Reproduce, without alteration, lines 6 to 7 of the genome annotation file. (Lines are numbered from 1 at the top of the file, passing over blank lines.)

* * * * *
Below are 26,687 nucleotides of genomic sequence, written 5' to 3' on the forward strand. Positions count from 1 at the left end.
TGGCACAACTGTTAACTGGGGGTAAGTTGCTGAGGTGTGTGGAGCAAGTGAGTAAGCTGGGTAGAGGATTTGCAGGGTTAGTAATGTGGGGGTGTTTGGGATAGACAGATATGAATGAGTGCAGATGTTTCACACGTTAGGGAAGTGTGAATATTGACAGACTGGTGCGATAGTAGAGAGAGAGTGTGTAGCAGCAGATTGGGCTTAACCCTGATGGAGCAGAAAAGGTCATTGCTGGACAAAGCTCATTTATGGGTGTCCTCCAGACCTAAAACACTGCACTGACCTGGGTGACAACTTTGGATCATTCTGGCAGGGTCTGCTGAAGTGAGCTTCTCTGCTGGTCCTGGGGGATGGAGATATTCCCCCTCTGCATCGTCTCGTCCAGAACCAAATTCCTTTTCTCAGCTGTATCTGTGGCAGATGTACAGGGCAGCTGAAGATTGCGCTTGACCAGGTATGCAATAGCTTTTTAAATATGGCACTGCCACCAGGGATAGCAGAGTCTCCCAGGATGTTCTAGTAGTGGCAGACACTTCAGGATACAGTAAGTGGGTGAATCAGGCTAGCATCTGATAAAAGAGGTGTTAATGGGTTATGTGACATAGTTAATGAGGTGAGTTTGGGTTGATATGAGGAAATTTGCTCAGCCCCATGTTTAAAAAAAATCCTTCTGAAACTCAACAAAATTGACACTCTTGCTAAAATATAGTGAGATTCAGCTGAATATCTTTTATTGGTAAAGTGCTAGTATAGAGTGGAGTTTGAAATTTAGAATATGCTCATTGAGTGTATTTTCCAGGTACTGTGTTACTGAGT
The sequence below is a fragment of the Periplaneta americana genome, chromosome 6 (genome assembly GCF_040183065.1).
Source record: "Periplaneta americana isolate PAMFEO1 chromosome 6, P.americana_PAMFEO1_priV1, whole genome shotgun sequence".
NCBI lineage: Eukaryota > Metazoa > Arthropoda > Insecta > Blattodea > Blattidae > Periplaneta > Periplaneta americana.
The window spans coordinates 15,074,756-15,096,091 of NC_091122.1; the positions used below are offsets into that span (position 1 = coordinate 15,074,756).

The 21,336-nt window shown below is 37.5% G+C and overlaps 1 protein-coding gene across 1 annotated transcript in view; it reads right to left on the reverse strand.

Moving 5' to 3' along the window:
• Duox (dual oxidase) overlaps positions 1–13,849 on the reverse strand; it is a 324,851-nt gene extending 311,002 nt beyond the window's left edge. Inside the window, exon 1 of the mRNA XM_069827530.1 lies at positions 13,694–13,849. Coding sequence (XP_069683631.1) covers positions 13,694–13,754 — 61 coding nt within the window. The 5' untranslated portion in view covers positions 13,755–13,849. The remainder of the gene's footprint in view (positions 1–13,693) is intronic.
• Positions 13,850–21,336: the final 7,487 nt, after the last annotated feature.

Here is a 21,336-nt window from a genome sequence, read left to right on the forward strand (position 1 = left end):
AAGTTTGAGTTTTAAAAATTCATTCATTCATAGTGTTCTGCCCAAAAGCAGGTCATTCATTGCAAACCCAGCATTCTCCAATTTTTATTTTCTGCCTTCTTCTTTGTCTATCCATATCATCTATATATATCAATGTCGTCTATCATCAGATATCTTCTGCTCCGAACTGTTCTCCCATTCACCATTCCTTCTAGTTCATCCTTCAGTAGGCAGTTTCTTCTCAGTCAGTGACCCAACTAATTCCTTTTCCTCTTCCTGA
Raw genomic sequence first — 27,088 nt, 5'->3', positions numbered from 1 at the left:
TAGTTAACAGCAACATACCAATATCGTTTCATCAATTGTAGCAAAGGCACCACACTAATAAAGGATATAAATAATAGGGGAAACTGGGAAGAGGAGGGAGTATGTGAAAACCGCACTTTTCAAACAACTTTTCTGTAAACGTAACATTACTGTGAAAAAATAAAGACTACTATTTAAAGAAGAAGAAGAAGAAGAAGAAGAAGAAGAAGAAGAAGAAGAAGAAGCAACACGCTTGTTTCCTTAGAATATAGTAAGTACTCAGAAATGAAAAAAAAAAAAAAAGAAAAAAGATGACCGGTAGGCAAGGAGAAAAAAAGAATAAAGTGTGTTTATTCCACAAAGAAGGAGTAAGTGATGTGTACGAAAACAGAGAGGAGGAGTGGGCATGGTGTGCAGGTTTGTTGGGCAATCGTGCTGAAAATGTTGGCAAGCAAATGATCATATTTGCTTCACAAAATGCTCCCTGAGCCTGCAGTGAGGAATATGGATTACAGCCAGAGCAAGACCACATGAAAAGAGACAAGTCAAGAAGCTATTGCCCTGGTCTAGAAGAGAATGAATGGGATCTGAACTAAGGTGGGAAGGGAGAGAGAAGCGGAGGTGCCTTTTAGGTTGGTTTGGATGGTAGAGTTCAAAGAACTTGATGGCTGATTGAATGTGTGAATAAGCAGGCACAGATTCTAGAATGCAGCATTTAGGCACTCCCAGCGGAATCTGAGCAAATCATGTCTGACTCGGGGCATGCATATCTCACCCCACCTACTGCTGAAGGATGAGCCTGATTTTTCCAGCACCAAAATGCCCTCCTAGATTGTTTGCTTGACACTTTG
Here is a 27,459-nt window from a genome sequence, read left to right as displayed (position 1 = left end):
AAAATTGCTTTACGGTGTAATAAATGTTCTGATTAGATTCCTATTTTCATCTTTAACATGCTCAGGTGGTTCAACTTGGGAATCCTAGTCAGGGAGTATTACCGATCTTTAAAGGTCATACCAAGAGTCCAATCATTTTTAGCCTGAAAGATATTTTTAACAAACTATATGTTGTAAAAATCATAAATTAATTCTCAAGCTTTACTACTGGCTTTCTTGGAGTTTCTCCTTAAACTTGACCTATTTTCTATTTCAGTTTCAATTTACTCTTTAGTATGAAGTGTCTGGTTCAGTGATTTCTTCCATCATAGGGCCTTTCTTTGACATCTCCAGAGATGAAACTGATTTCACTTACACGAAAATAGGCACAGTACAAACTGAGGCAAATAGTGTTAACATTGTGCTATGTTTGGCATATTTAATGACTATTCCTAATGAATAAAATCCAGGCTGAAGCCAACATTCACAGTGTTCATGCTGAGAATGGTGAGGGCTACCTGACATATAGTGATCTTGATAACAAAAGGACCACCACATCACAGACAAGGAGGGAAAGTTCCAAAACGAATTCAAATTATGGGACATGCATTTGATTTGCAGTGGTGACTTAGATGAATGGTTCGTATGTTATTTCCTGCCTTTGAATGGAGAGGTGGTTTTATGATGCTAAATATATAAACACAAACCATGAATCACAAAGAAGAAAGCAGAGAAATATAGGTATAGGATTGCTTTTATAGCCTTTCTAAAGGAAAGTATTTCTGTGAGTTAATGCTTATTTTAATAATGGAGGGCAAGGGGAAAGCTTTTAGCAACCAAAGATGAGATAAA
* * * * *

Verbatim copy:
The window spans coordinates 15,074,756-15,096,091 of NC_091122.1; the positions used below are offsets into that span (position 1 = coordinate 15,074,756).

The 21,336-nt window shown below is 37.5% G+C and overlaps 1 protein-coding gene across 1 annotated transcript in view; it reads right to left on the reverse strand.